> Our program reads a large file with millions of URLs. For each URL, it
    > has to find the best match in the list of regular expressions.
    > For example www.vodafome.com will match with vodafone.
    > www.vodafone.abc.horoscope will match with vodafone.*horoscope, etc.
    > Basically we have to find the regular expression that matches best for
    > a given URL.
    >
    > Do you have any suggestions/pointers for doing this in a very
    > efficient way? Suggestions regarding data structures to use,
    > algorithm, etc. would be helpful.


    Are you trying to do web filtering or redirection? Fuzzy logic searches?
    What?

    And .... where's the code? :) Or is this where you're stuck?

    NEI (Not Enoguh Information)

    --
    Jim

    Copyright notice: all code written by the author in this post is
    released under the GPL. http://www.gnu.org/licenses/gpl.txt
    for more information.

    a fortune quote ...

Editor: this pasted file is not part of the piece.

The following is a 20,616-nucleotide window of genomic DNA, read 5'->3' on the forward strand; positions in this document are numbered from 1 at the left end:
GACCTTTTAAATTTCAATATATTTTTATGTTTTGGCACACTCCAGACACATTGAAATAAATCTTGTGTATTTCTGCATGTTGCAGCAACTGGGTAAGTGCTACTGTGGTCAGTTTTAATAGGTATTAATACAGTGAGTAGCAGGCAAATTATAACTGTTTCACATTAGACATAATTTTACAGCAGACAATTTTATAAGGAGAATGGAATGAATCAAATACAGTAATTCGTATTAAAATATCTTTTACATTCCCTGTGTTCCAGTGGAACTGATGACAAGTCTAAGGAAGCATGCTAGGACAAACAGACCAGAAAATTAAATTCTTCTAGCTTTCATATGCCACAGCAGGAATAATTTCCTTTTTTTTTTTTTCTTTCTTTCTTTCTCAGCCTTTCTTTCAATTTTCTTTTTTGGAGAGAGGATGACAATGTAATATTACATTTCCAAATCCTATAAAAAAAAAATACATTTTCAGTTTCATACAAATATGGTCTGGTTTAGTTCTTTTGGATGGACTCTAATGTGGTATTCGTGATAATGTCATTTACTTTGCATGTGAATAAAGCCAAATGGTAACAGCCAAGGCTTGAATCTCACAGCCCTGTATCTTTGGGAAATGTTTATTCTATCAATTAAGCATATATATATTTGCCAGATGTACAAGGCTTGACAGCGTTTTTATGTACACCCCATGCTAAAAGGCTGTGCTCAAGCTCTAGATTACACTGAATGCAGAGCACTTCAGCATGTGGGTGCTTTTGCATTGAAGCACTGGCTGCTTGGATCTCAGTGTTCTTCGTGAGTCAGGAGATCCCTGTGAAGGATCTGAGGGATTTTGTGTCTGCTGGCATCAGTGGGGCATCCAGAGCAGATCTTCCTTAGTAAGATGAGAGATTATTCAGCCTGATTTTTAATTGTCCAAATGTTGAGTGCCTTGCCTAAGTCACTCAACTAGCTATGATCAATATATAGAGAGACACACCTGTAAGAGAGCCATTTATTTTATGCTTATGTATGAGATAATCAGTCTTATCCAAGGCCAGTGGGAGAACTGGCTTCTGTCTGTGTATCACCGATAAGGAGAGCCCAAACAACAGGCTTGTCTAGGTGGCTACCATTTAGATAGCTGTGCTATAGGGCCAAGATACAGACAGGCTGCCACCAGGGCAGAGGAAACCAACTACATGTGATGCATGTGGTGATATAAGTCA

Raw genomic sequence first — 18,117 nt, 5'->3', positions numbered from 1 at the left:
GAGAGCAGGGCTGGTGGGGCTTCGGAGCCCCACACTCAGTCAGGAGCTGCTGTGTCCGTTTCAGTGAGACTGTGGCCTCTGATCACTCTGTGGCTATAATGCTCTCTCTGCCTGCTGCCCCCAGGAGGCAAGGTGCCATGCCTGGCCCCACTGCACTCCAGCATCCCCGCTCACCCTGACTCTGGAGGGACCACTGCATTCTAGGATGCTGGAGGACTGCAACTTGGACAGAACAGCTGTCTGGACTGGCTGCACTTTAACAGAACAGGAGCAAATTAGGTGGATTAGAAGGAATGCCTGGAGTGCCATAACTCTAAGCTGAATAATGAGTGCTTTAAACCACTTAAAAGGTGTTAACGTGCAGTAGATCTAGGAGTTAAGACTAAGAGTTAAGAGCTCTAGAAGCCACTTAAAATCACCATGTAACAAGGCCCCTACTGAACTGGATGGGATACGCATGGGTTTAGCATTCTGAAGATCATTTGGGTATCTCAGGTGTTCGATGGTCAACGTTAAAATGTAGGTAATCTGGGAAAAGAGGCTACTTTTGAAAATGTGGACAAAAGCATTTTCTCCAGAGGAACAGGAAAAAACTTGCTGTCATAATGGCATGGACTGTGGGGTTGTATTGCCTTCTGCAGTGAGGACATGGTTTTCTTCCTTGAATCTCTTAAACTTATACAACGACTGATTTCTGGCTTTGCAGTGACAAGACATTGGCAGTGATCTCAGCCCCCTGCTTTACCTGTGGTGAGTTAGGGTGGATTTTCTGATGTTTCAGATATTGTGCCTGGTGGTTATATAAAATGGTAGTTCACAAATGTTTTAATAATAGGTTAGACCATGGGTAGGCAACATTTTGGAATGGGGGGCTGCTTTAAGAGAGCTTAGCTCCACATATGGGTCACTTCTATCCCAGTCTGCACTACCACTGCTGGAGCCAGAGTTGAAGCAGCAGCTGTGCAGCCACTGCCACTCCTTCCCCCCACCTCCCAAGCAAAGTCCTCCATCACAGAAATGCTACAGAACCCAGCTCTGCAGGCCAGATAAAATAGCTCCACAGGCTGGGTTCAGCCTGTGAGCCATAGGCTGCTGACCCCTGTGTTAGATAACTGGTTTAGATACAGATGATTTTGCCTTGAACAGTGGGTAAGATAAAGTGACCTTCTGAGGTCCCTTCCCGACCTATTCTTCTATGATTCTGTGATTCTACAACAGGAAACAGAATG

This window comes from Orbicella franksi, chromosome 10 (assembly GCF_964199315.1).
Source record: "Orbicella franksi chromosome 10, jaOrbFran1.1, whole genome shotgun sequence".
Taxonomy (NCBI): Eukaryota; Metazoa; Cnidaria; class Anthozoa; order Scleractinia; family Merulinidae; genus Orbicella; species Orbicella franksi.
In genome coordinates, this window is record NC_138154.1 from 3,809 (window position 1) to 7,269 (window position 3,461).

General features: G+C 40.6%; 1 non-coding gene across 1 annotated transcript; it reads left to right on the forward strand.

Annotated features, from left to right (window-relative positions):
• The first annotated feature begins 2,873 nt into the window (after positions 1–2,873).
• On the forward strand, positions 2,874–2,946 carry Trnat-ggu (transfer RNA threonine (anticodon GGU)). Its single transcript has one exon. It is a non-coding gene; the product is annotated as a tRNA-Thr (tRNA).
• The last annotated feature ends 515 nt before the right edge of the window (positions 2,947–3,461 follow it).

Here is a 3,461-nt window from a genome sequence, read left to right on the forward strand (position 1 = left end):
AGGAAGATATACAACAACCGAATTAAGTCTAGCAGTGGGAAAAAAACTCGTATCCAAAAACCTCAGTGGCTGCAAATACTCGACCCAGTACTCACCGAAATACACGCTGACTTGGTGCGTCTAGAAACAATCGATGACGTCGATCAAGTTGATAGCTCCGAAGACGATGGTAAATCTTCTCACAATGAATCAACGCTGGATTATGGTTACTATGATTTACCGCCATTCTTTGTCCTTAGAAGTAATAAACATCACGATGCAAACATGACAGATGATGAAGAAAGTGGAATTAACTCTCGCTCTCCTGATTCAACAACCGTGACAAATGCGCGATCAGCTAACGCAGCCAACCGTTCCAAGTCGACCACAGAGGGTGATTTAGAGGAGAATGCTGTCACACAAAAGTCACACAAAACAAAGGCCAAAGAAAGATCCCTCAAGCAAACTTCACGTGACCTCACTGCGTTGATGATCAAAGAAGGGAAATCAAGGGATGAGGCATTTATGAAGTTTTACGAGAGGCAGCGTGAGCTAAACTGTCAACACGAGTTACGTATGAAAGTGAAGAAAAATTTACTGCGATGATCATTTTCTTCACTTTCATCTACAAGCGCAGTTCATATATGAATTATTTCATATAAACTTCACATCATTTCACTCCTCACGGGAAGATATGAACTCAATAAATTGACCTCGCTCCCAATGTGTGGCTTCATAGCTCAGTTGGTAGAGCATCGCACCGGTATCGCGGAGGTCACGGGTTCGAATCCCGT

If all the world's a stage, I want to operate the trap door. --
    Paul Beatty
    James Willmore, Jan 28, 2004
    #4
  5. Yash

    Jim Keenan Guest

    (Yash) wrote in message news:<>...
    > We have a list of regular expressions such as:
    > vodafone.*horoscope
    > vodafone.*pxtsend
    > vodafone
    > yahoo
    >
    > The total number of such reg expressions is few hundreds.
    > Our program reads a large file with millions of URLs. For each URL, it
    > has to find the best match in the list of regular expressions.
    > For example www.vodafome.com will match with vodafone.
    > www.vodafone.abc.horoscope will match with vodafone.*horoscope, etc.
    > Basically we have to find the regular expression that matches best for
    > a given URL.
    >

    Define "best".
    Jim Keenan, Jan 28, 2004
    #5
  6. Yash

    Steve Guest

    (Yash) wrote in message news:<>...
    > We have a list of regular expressions such as:
    > vodafone.*horoscope
    > vodafone.*pxtsend
    > vodafone
    > yahoo
    >
    > The total number of such reg expressions is few hundreds.